- A mix of innovation and commercial experience (ideally across a range of industry sectors)
- Willing to challenge the status quo and be courageous
- Can solve problems and assimilate new findings quickly
- Big-picture and detail-oriented thinkers
- Balances exploration with exploitation (ideas are useless unless they are brought to market!)
- Anticipates and manages risks; willing to stop an initiative (including their own!)
- Good communicators – credible in front of colleagues, senior management, customers, and other external parties
- Collaborative, easy to work with, and respected by colleagues and senior management – a person keen to ‘command and control’ all the time may not be the right choice
- Manages upwards so that management 'gets' what innovation is about and how it helps the company to achieve its business goals
- Strong programme management skills
- They have a growth mindset - they are hardwired to find (and deliver) new growth opportunities for their organisation
- Comfortable with ambiguity
Let’s not underestimate the importance of intuition and following a hunch – they too are qualities that shape a good innovation project manager.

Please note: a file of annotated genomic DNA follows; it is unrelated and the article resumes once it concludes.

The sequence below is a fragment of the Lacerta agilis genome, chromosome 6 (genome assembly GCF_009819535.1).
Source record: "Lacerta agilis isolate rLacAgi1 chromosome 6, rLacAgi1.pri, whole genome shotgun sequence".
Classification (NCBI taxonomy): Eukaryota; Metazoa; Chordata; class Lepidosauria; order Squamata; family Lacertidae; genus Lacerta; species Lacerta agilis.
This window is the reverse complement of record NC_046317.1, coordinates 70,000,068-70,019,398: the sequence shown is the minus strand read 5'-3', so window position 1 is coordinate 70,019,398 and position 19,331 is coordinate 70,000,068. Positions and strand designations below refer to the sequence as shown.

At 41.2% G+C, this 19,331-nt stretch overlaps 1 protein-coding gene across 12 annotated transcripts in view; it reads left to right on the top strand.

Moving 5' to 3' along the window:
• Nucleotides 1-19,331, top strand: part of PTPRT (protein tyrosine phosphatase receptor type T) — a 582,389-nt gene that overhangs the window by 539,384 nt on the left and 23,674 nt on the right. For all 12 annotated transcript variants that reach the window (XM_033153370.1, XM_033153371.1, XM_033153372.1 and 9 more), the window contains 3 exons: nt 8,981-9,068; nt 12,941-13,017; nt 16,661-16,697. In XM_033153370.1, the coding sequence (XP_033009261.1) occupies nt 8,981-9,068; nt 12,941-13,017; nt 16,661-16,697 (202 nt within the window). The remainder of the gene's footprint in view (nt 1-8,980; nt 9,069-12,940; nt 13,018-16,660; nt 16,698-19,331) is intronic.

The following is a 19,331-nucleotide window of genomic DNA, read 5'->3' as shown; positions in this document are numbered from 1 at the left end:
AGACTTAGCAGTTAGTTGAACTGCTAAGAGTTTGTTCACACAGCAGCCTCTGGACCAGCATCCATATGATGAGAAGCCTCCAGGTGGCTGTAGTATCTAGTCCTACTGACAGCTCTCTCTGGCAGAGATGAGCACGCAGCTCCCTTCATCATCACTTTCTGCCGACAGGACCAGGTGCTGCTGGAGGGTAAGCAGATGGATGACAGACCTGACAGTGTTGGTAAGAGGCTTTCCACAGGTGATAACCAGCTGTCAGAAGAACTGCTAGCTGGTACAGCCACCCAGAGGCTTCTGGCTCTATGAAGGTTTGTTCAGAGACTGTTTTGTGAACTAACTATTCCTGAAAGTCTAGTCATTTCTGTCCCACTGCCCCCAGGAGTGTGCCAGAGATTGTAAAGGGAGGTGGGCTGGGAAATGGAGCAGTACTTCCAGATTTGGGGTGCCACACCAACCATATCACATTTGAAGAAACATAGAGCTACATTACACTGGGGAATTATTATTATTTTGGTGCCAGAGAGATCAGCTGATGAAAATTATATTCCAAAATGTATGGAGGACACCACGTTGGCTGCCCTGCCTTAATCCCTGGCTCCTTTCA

Gordon MacKenzie’s book Orbiting the Giant Hairball has a quote that I like: ‘Orville Wright did not have a pilot’s licence.’
If you have mediocre talent holding key innovation positions, play to their strengths – but provide proper coaching and support, and bring in external help if necessary.
- How do you go about selecting the right people to work on high-risk/reward innovation projects?
- How well do you share best practices in innovation, and lessons learned from unsuccessful projects?
- What else could you do to support innovation projects and engage staff in innovation?
If you want to be more successful at innovation I recommend this great ebook Innovation Unplugged
And if you would you like to have a pipeline of innovations driving growth, contact us at firstname.lastname@example.org
Director of 3inno
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